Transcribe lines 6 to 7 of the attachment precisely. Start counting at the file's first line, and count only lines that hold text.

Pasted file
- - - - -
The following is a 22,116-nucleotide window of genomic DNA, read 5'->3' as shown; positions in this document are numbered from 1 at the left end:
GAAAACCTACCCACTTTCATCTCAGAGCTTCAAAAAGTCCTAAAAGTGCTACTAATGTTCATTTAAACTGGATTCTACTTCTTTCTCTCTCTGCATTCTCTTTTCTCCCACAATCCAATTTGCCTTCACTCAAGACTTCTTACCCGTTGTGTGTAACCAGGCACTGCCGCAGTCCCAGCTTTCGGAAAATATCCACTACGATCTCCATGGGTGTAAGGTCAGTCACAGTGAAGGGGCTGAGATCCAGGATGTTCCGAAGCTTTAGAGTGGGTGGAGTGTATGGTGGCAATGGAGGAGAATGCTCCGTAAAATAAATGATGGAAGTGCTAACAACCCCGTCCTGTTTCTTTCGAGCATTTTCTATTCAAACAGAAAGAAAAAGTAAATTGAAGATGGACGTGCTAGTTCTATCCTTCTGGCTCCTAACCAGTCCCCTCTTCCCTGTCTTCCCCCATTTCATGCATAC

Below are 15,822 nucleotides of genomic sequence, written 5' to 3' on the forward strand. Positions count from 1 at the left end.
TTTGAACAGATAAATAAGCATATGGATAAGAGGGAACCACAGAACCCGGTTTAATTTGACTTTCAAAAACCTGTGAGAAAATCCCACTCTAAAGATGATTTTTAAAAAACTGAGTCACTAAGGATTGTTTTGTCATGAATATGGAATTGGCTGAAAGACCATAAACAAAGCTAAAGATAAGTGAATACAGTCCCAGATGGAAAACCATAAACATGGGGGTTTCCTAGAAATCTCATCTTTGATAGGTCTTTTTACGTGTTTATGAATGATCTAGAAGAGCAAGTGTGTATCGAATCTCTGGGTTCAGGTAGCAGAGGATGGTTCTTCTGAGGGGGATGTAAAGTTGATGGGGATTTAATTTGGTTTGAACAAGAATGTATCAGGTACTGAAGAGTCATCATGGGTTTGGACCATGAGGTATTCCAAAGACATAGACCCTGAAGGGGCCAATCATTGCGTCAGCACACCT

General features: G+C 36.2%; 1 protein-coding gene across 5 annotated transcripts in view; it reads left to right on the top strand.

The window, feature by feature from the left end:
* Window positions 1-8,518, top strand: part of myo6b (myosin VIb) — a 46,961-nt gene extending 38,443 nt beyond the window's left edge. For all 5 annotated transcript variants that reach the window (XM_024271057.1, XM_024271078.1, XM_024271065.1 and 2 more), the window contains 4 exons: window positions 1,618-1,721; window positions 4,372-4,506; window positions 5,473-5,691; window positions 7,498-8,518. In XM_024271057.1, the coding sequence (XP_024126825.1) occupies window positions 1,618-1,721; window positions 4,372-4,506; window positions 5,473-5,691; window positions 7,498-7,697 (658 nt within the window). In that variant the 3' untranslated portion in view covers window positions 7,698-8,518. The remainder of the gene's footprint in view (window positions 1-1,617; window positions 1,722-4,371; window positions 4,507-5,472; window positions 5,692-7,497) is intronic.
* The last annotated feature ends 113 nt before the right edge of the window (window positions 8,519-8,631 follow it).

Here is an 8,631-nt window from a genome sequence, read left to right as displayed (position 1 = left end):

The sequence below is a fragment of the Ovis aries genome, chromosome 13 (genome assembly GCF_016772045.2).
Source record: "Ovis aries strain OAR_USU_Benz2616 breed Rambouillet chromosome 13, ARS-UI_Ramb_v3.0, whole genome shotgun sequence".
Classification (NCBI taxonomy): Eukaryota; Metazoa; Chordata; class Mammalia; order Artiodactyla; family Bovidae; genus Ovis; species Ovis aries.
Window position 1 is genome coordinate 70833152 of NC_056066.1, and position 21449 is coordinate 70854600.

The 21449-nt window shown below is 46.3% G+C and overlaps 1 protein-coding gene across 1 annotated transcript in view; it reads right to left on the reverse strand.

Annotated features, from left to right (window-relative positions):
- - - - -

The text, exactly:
The window, feature by feature from the left end:
* Window positions 1-8,518, top strand: part of myo6b (myosin VIb) — a 46,961-nt gene extending 38,443 nt beyond the window's left edge. For all 5 annotated transcript variants that reach the window (XM_024271057.1, XM_024271078.1, XM_024271065.1 and 2 more), the window contains 4 exons: window positions 1,618-1,721; window positions 4,372-4,506; window positions 5,473-5,691; window positions 7,498-8,518. In XM_024271057.1, the coding sequence (XP_024126825.1) occupies window positions 1,618-1,721; window positions 4,372-4,506; window positions 5,473-5,691; window positions 7,498-7,697 (658 nt within the window). In that variant the 3' untranslated portion in view covers window positions 7,698-8,518. The remainder of the gene's footprint in view (window positions 1-1,617; window positions 1,722-4,371; window positions 4,507-5,472; window positions 5,692-7,497) is intronic.